1. Vicki,

      I wrote this article a while back before I got my kittens from Soulmate Ragdolls and Lora explained all this to me. I have not updated this page and I need to because of this. Good on you for mentioning it – as I get it now. I also understand that breeders operate out of their homes and their homes aren’t petting zoos and a lot of people use them as such. So I fully understand the importance of not allowing visitors – but to see the kittens when they are ready to adopt!

      Thanks again for the comment!
      Jenny

  15. mslittlebear says:

    I will certainly due that. Kittens will be born probably late August, so they may be close to Christmas. If “Leah” didn’t breed on June 26th, she will breed her in July and she would be due around August 28th and my anniversary and birthday are August 19th and August 24th. I am in no rush, so whenever they get here, I’ll have a beautiful kitty. I think I have a name all picked out because I would like a male his name will be “Sir Lancelot of Kings Court.” If it is a girl, it will be, hmm, can’t name a kitty “Gweneviere” cause I can’t even spell it. Have to think on that one.

    I will definitely let you know when I get one.

    1. SO FUN! I love it! I love the “Sir Lancelot of Kings Court” – I am partial to the males – and actually “Guinevere” is how I got my name “Jennifer” – but I think Guinevere is way cooler!! I have a name picked out for my next kitty too – good on you!

      1. Anonymous says:

        I have visited Dawn King’s “cattery”. I would be very interested to hear other people’s experience at this place. When I went, the house reeked of cat urine the moment you walk in the door. The cats were all in cages-supposedly they like being in there but it reminded me of an animal shelter. The room the cats were kept in also contained a few large dogs who were also in cages, and barking very loudly. It was a very stressful environment. Dawn also informed me that she gives her cats Basic H, which is a HOUSEHOLD CLEANER!! Apparently that is her method for making sure the cats don’t get worms. I was appalled. She has beautiful looking cats, but it was not a place I felt comfortable buying a kitten from.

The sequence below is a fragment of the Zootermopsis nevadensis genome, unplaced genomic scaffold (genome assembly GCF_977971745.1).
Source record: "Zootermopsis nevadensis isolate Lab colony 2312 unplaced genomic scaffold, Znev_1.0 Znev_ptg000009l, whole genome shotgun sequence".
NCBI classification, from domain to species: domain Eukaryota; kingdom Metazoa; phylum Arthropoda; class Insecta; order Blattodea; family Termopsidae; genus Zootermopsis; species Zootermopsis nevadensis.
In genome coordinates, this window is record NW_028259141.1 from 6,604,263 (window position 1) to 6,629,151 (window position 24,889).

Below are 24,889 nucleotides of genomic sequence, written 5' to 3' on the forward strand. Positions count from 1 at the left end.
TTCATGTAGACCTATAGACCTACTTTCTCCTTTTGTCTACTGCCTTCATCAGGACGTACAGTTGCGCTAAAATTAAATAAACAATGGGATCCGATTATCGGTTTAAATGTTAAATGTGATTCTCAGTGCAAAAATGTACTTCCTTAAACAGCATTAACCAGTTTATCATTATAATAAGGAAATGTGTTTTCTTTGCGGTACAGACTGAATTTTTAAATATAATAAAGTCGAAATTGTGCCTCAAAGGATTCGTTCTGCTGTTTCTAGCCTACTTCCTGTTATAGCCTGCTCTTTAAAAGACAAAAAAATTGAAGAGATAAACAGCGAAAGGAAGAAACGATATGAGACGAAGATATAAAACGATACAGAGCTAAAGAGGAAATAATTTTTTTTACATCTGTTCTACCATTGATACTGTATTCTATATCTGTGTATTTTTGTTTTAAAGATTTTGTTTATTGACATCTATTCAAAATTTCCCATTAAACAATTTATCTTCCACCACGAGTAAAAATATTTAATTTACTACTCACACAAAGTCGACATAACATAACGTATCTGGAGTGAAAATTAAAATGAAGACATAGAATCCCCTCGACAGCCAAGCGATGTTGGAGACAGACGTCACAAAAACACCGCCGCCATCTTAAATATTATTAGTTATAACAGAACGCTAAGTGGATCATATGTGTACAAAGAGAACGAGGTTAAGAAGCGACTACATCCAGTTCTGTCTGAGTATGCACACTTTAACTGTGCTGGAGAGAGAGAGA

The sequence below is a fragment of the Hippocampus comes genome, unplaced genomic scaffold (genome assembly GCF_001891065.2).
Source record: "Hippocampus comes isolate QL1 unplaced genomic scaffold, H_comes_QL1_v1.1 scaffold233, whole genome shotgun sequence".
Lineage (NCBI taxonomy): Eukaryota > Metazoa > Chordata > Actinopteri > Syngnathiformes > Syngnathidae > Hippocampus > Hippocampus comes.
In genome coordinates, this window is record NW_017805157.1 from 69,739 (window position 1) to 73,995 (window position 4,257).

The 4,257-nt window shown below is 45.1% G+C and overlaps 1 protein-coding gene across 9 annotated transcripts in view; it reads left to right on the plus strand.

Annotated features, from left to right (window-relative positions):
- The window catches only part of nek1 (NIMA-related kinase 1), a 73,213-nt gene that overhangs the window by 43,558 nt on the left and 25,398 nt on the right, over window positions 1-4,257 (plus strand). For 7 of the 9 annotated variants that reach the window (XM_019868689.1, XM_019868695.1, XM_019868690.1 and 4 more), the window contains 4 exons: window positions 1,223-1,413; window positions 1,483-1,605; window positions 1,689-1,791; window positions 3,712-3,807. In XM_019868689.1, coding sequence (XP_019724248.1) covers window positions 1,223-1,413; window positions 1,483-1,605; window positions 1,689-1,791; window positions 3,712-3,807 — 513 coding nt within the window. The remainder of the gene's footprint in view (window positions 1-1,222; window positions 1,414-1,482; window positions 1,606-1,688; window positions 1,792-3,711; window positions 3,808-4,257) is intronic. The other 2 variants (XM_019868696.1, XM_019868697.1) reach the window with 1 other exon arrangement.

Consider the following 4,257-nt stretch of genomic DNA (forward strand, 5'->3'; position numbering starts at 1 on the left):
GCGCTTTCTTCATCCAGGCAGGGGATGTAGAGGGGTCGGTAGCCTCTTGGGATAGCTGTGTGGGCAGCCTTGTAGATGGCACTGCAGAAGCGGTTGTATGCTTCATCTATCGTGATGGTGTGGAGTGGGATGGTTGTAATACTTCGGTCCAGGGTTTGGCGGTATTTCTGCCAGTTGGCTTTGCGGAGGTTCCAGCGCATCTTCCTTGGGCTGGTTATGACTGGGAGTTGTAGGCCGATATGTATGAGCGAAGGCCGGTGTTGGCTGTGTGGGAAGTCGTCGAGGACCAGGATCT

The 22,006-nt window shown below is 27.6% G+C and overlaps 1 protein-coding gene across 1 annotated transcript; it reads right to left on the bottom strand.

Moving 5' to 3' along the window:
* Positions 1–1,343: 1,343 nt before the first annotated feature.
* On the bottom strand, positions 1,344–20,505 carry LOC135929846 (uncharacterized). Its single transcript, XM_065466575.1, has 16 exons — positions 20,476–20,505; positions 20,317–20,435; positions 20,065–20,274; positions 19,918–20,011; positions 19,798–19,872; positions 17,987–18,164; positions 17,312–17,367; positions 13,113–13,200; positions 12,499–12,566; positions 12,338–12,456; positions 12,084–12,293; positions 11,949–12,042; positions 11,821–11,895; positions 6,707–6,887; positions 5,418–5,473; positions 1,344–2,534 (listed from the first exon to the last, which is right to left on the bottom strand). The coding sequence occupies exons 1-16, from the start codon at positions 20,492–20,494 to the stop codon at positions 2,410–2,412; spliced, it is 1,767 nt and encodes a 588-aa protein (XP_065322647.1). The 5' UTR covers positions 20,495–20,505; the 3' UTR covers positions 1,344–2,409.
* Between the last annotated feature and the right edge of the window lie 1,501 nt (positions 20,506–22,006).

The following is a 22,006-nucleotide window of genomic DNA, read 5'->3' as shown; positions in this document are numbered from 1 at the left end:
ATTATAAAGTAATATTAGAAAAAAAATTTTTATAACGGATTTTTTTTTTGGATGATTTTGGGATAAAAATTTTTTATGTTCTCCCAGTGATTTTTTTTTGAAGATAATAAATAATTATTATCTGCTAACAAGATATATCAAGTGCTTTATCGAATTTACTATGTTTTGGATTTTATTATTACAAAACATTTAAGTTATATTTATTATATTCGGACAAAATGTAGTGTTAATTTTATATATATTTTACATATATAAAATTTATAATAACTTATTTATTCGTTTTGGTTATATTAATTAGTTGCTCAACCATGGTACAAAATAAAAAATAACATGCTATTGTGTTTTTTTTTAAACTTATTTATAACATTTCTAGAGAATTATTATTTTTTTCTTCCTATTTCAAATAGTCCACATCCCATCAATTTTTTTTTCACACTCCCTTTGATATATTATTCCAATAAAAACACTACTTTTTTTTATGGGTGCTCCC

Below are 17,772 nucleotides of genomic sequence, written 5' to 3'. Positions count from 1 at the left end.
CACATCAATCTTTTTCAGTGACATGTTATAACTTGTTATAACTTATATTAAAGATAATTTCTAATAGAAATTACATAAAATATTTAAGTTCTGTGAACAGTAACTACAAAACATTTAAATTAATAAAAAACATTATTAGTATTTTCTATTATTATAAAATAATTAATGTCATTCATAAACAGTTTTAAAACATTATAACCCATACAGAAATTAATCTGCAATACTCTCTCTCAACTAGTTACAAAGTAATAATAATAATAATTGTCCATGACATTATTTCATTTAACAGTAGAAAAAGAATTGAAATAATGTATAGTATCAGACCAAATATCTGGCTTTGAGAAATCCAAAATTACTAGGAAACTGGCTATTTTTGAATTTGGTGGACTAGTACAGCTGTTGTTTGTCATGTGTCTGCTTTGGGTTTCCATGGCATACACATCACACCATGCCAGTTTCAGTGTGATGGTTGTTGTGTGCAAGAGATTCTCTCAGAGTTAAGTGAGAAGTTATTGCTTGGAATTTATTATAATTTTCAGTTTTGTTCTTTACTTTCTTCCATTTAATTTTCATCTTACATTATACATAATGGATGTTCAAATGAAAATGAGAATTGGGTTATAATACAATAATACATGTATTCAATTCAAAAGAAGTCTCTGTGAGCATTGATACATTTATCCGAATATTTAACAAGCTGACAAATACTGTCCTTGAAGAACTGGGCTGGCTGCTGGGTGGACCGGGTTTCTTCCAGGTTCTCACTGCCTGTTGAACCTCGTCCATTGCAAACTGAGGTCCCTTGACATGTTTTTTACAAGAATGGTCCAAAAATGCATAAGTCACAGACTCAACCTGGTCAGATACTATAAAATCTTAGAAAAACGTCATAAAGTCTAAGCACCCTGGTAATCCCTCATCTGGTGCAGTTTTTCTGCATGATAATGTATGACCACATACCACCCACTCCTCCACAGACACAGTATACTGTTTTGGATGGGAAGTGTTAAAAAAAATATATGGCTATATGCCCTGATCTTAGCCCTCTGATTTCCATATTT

16. mslittlebear says:

    I will be getting a ragdoll soon and looking for a breeder in my area of Rochester, New York. I contacted one and really wanted to get one because of the colors she had (Love the seal point and blue lynx point). She, however, doesn’t allow visitors and I was put off by that. Any suggestions would help.

    Thanks!

    1. Did you ask her why she doesn’t allow visitors? For example, the breeder I bought Charlie and Trigg from didn’t allow visitors to her cattery, but if you had put a deposit down on a certain kitty you were allowed to come by her home and stay in her living room to meet your kitty. A lot of breeders have requests for people to see their cattery – and they never adopt – so they end up entertaining all day. If you can kindly ask her why or even ask her for references, then you might feel better about it. Also, look at the cats on her website – they should all have a clean appearance, etc.

      1. mslittlebear says:

        Thank you for your reply. Her cats looked beautiful. Her reply was time constraints and then if I knew what I wanted she would breed one for me. I didn’t like the idea of not being able to see where the cat came from. I wasn’t about to put down a nonrefundable deposit, what if I didn’t like the cat? Luckily, I have found a breeder I like and will be visiting there on Saturday!

        1. I am so pleased that you have found a breeder that you like and is allowing you to visit – what is the name of the cattery or could you send me a link? I’d be interested in asking them for an interview for the site.

          1. mslittlebear says:

            The name of the cattery is Kingscourt Ragdolls. Here is the link:

            http://www.kingscourtragdolls.com

            Her name is Dawn King. She has even stated if I did not buy a cat from her she would help me find one. That is a good breeder in my opinion.

            Carol

          2. I have heard of Dawn King. That is wonderful that she offered to help you find another kitten if you don’t buy a cat from her! Sounds like a winner – please report back and let me know how it went and more importantly, if you adopted a kitty!!